Inquiry-Based Learning: The Basics
Think of it this way: inquiry can be defined as the process of asking a question or investigation, and learning is acquiring skills and knowledge through instruction. So, in simplest terms, inquiry-based learning is an active kind of education -- having students learn through asking questions and investigating, as opposed to simply memorizing content from teacher lectures or readings.
What Exactly is Guided Inquiry?
Guided inquiry is a type of inquiry-based learning where a teacher provides scaffolding to guide the students through their inquiries. They do this by giving students only the goal and the process.
What happens during guided inquiry?
Teachers allow students to take control of their own learning. Students:
- Create investigations
- Ask questions
- Do research
- Distill information
- Sharpen their critical thinking skills.
Like all student-led learning, guided inquiry is a way for students to learn how to make sense of multiple sources of information, figure things out on their own, and solve complex problems.
What’s an example of guided inquiry?
Goal: How would we maintain our biosystem in space?
- The Beagle Inquiry Framework
- Start with a question about the goal.
- Find a piece of content that helps answer that question.
- Read through that piece of content and summarize it.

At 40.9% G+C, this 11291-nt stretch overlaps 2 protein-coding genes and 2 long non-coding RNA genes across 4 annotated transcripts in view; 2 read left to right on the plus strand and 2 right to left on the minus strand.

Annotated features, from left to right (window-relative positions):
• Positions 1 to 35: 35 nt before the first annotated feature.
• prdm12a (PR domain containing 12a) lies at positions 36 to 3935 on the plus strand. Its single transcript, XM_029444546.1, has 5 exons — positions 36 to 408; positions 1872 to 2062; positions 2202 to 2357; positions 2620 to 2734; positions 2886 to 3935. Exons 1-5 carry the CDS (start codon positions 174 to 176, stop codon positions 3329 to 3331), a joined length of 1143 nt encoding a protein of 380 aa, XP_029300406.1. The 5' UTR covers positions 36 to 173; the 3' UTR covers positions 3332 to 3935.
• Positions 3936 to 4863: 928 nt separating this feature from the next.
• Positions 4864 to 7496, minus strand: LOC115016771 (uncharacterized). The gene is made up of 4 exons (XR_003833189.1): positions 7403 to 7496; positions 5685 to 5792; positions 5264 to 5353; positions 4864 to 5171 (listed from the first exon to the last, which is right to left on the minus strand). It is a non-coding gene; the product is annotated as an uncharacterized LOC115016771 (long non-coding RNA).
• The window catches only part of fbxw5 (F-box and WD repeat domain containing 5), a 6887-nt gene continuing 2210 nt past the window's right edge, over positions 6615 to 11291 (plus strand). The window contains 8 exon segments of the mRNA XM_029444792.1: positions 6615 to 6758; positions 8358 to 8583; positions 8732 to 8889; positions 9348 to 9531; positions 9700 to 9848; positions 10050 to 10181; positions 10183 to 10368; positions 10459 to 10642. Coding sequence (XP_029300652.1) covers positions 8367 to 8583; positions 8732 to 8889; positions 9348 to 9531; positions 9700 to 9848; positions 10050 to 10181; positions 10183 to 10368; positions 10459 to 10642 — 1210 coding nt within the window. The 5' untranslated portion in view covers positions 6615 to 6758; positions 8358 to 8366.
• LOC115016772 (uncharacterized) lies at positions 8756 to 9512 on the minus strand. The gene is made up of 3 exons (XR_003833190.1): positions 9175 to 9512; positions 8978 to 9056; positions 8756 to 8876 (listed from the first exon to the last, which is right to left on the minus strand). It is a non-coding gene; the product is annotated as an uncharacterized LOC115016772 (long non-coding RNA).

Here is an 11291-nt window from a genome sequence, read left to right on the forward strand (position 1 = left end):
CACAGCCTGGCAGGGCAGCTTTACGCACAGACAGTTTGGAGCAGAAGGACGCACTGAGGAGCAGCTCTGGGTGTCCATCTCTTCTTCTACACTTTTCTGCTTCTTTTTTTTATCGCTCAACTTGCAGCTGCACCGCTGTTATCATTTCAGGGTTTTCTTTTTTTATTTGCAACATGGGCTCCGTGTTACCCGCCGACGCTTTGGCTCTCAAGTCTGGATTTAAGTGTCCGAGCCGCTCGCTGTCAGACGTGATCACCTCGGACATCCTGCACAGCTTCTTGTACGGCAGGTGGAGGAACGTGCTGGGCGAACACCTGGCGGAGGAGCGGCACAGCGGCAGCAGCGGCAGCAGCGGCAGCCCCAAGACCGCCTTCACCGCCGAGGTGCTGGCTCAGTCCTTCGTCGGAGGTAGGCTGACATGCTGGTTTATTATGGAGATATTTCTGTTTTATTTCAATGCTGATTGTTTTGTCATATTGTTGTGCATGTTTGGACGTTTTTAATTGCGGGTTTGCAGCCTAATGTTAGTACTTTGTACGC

- Ask another question (as we like to call it, a Natural Next Question) that may lead closer to the goal question.
Then, continue the cycle as many times as you need!
With the teacher scaffolding the goal and the process, students are then able to undertake their own investigations.
Why is Guided Inquiry Important, Anyway?
- Students feel motivated
- Students gain higher-level thinking skills like analyzing and evaluating
- Learning by doing means students might retain more
When students are taking control of their exploration, they're excited to come up with new questions and research. They're also motivated to start thinking about the topic from their own knowledge base, enabling them to connect their research to things they already know and come up with new ideas.
Guided inquiry learning is also a great way to start students off on inquiry-based learning. For example, if you want to set up a space for your students to lead themselves in their own investigations but don't think they're quite ready to go from 0 to 100, guided inquiry learning gives them the scaffolding to understand the process and build on it in the future.
How Can I Teach Guided Inquiry in My Own Classroom?
You can use guided-inquiry learning in basically every subject: a typical science experiment, a history research project, an assignment for English class. Any assignment that has the teacher guiding the students by giving them the goal and the process and allowing students to undertake their own investigations is an example of guided inquiry learning.
As the teacher, you come up with the goal for the assignment and the process you want students to follow. Maybe you want them to write a paper on the Black Lives Matter Movement, and the process you want them to follow is finding one meaty source, reading it a few times, summarizing it, and continuing that process so you can eventually have a literature review or annotated bibliography. Then, using the annotated bibliography or literature review, the students can use how the sources relate to each other and their own ideas in order to write an academic paper that truly adds on to what others have said about their topic.
While teached guided-inquiry definitely takes work, you'll know it's worth it when you see your students transform from passive students into active thinkers, researchers, and scientists.